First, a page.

Archive for the ‘Accessibility’ Category

The main element

Recently, main was formally added to the W3C HTML specification. Now that the dust has settled, it’s about time we dive in to find out where and when it’s appropriate to use main. Let’s get started.

Video Subtitling and WebVTT

We’ve been able to play video in the browser without a plugin for a couple of years now, and whilst there are still some codec annoyances, things appear to have settled down on the video front. The next step is adding resources to the video to make it more accessible and provide more options to the viewer.

Goodbye time, datetime, and pubdate. Hello data and value.

While HTML5 is stable and being implemented we’re still not past losing (or gaining) an element, as demonstrated by the removal of <time> and the addition of <data>. Rather than jumping into the ensuing brouhaha, we’ve spent some time figuring out what this really means. In short? Well… it’s complicated.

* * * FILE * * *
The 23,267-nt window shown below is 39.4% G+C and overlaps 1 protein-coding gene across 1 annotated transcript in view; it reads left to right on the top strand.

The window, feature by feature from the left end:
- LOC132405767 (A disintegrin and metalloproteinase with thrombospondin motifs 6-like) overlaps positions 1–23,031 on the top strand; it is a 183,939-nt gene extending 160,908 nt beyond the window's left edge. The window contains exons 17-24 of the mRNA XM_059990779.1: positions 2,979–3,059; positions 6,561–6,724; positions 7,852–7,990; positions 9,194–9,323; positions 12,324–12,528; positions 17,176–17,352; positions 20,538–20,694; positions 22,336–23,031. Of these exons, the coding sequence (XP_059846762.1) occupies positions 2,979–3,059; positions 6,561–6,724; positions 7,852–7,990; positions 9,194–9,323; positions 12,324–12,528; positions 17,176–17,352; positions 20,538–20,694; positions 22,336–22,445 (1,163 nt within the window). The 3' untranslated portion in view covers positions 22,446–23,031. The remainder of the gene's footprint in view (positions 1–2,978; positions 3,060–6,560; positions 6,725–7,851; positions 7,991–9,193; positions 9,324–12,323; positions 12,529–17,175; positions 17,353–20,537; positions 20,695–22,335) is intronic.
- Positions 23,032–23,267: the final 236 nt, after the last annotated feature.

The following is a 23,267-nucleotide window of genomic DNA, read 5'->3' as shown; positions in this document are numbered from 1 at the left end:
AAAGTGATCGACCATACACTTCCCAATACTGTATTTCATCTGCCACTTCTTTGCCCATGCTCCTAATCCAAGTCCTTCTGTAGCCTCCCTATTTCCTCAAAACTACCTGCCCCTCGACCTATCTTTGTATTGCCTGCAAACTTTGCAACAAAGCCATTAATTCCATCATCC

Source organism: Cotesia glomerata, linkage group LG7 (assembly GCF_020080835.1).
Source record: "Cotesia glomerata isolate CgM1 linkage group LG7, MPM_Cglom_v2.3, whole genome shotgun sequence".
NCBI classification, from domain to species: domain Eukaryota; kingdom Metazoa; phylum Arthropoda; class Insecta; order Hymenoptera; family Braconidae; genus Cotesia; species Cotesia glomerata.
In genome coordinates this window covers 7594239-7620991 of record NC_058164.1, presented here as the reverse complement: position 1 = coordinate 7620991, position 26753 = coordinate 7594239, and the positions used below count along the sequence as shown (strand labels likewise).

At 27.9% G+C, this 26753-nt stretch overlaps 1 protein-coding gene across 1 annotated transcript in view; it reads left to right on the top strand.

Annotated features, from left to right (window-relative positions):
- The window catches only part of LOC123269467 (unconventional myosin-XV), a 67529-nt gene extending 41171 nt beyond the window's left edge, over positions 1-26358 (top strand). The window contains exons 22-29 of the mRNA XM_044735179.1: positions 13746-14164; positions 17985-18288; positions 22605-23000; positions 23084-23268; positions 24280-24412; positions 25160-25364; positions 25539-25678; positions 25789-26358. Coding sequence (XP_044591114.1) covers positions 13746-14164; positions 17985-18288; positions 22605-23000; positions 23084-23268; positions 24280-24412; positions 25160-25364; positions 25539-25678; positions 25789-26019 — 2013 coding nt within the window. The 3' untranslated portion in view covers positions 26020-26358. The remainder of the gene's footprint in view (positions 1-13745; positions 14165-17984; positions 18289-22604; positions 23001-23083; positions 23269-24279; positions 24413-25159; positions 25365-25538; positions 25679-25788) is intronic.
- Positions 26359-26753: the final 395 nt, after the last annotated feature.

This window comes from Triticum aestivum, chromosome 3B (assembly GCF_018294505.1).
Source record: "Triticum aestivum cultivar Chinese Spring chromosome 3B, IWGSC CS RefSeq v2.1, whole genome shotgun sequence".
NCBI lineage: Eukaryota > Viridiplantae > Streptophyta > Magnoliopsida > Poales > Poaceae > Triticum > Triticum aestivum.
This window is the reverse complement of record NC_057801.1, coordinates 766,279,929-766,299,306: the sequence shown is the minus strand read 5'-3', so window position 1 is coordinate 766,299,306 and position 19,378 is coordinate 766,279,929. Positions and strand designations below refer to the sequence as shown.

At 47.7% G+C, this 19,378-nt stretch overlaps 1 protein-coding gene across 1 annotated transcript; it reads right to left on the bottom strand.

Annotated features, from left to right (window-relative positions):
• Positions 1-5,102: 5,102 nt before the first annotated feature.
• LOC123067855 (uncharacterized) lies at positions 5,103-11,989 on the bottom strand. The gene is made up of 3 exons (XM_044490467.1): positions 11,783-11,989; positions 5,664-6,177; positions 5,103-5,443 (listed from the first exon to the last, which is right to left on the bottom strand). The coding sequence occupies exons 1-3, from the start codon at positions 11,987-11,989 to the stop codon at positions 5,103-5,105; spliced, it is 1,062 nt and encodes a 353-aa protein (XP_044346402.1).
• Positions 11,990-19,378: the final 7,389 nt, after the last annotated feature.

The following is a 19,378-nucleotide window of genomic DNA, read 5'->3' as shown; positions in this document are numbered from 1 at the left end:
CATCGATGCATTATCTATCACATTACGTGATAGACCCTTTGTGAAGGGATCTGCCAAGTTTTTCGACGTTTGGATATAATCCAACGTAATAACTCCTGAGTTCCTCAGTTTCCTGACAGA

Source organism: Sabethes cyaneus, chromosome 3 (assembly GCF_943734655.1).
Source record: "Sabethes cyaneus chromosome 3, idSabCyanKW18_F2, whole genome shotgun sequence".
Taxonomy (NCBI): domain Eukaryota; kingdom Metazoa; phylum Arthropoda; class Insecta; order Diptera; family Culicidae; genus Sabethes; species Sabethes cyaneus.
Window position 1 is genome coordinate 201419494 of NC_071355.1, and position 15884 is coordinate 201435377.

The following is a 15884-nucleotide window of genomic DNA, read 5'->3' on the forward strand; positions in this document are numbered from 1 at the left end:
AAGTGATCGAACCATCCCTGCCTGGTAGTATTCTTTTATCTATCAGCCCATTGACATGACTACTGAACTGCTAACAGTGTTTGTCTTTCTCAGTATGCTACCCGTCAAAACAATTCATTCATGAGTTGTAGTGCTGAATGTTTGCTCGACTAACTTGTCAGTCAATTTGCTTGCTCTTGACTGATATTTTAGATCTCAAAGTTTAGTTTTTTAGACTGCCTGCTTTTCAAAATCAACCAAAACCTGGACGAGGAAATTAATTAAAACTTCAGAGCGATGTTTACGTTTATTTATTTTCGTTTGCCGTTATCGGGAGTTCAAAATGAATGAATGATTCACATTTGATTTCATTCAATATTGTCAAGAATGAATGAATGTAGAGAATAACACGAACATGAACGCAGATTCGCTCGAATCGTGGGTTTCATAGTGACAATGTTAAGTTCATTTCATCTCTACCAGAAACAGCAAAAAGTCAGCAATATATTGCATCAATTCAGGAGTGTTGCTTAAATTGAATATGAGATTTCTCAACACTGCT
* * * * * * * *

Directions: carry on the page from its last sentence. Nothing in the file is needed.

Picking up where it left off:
The time element (and microformats)

Please note that since this was written, <time>, datetime have been made more powerful, so this article is obsolete. Doctor Bruce has the low-down in his blogpost The best of <time>s. Microformats are a way of adding extra semantic information to a webpage using HTML classes — information like an event’s date and time, a […]

Your Questions Answered #4

Here we go with another post rounding up your HTML5 questions and sharing the answers with the world. We cover a wide range of topics this time, inlcluding ARIA, storage, offline capabilities, and document outlines, so read on to find the answers. We also want to know what areas of HTML5 you’d like us to […]

The section element

We doctors are a bunch of chums using HTML5 and writing about how we do it. And we realise that we’ve been using the section element incorrectly all this time. Sorry.

Accessibility & Native Drag and Drop

A few days before my native drag and drop article came out Gez Lemon wrote about accessibility in drag and drop, and touched on HTML 5. I then promised to look at implementing accessibility with native drag and drop, and here’s my findings.